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  • Writer's pictureH.D. Lee

Supporting a Loved One during Difficult Times

Updated: Apr 29

It has been several months since I have written and published an article on my life coaching website. I am conscious of this, because I had communicated to some of you that I would write something of interest to you once a month. A part of me wants to say “life took over”, which you will read about immediately below; but, that feels irresponsible to me in some way. Perhaps I have simply not been committed to my monthly writing. Commitment is key in sustained efforts of any kind; and here I admit that it is also difficult for me sometimes to strike that balance between following the flow of Life and remaining committed to certain projects I set out to do. The two things (flow of Life and commitments) have a particular relationship, and it is one that I am continuing to explore and learning to master. 

Well, I want to share with you that I have been going through challenging times these past seven months. My mother has been dealing with health issues, and so I decided I would take an extended leave from my home base in Belgium and go half way around the world to help her recover. In short, I have been living out of my suitcase and AirBnBs for weeks at at time. This period has been difficult first and foremost because it brought me closer to the inevitable end of those that I love. A loved one’s eventual departure no longer seems to be far in the future when your own mother, whom you remember to be vibrant and life loving just two or three years ago, begins to go through a steep and sudden decline. It is particularly unsettling when I look into my mother’s eyes and not see her there fully sometimes.


If “Life is Change” is a fundamental truths that I believe we all must work with, then what change am I being invited to embrace, and toward what end? In my mother’s case, one of the very first things for me to account for was to recognize my time with her is limited. There is a definite difference as one moves from being peripherally aware to knowing in one’s gut a certain truth. What do I want to do in light of the certain and visible decline of my mother? What can I do? What attitude do I adopt to best support my mother with her recovery? The answer to these questions did not come to me through thinking alone. Instead, I had to live these questions on a daily basis through being there for my mother.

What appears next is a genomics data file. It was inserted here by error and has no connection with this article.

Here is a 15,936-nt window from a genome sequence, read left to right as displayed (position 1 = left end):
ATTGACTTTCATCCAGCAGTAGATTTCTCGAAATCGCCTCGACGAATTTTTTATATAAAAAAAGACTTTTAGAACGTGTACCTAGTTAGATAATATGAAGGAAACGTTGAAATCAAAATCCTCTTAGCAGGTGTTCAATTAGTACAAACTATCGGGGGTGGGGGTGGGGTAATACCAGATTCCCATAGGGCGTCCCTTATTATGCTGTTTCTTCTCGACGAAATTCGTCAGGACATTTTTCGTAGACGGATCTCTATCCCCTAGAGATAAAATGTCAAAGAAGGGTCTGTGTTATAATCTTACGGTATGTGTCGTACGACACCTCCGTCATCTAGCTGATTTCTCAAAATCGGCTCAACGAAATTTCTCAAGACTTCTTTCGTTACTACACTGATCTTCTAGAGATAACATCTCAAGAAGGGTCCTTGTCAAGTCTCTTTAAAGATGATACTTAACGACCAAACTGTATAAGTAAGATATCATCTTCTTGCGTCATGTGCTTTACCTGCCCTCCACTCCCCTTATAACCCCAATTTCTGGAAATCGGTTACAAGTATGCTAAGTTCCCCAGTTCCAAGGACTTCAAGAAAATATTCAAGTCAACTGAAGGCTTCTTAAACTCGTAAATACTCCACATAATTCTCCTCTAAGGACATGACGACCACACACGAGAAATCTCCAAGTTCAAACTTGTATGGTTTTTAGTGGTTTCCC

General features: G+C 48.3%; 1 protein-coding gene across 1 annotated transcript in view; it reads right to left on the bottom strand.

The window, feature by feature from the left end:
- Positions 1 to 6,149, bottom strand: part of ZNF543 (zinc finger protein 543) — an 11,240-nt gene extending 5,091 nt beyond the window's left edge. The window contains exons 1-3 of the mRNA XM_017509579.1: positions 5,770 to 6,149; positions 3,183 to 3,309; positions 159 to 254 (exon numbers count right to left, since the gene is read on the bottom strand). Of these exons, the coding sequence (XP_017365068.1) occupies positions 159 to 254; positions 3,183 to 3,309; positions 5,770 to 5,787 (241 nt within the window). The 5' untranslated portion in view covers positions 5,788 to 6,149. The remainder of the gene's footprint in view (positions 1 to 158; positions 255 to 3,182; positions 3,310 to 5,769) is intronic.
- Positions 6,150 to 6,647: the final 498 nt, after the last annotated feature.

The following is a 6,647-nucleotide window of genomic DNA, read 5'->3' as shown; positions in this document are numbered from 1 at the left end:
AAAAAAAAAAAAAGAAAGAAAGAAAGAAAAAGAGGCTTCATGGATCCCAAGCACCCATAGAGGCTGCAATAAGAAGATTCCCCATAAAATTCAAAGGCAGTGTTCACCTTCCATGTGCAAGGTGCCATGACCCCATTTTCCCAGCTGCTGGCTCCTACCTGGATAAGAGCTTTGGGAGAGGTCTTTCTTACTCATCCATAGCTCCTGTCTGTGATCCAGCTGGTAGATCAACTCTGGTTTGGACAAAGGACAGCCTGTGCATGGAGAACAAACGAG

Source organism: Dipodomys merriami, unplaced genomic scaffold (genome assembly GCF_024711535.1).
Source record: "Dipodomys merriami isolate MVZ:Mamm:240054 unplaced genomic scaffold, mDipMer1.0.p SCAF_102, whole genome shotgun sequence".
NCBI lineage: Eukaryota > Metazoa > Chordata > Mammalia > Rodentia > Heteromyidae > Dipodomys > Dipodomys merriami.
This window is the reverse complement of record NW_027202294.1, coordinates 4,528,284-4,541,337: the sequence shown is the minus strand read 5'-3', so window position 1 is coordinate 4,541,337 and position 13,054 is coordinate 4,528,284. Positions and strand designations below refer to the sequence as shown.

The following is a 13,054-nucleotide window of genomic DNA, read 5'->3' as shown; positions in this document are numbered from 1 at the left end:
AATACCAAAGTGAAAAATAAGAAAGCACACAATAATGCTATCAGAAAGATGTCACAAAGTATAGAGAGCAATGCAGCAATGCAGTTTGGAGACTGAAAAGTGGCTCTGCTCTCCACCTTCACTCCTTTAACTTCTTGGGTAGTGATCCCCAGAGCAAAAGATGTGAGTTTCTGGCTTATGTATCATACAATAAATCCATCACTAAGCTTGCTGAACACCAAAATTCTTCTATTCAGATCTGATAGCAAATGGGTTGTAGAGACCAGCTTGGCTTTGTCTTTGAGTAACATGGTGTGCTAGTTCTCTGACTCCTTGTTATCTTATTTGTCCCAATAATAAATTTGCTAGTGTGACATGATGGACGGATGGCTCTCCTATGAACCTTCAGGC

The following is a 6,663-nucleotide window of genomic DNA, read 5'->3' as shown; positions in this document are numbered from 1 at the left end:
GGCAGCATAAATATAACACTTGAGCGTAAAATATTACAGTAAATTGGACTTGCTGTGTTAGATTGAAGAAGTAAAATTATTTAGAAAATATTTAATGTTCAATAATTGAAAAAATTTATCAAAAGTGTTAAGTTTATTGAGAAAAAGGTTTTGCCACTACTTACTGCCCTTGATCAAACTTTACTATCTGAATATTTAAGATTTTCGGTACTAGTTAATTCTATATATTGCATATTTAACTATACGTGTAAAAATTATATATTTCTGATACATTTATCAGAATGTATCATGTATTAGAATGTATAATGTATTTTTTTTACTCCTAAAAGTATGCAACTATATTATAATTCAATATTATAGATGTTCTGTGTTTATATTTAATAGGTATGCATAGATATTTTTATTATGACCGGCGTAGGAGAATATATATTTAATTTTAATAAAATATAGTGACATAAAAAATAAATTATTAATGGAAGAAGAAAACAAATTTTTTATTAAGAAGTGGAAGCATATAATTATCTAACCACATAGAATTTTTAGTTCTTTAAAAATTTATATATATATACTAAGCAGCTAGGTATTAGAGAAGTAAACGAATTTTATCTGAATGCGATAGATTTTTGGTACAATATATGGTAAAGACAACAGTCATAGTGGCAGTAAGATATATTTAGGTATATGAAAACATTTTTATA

All in all, it became easier to not take for granted my time with my mother. While we did not spend twenty-fours a day together, I mostly approached our time as a gift. That is, I had in the back of my mind that my mom will not always be there, so I would best serve our time together by being appreciative, fun, observant, positive, supportive, loving, and helpful. This list of qualities is not something I thought up or try to embody in an intentional manner. Rather, I simply held in my heart and mind the semi-conscious thought of “how can I best serve my mom and myself?” so that when we look back at this moment together from the future, we will think it could not have been done any better. This is how I guided myself. Meanwhile, I still did all of the things I would normally do to set myself up for a day of maximum flow and stability: morning meditations, exercises, prayers, affirmations, journaling, naps, stimulating readings, conversations with good friends, et cetera. I also scheduled, to the extent I could, other commitments that would take my mind off of the serious matter of my mom’s health. Sure, there were more to this situation with my mom’s health and my experiences with it, including moments of exhaustion, extreme irritation, and a sense of futility. However, I will share the rest of what I’ve learned another time. Until then, I wish you a beautiful month ahead as we leave winter behind and welcome the season of spring into our lives.

This article was published originally as the March 2024 "Life is Change" article.

photograph credit (top): “Bloemendaal Reflexion” By Ria

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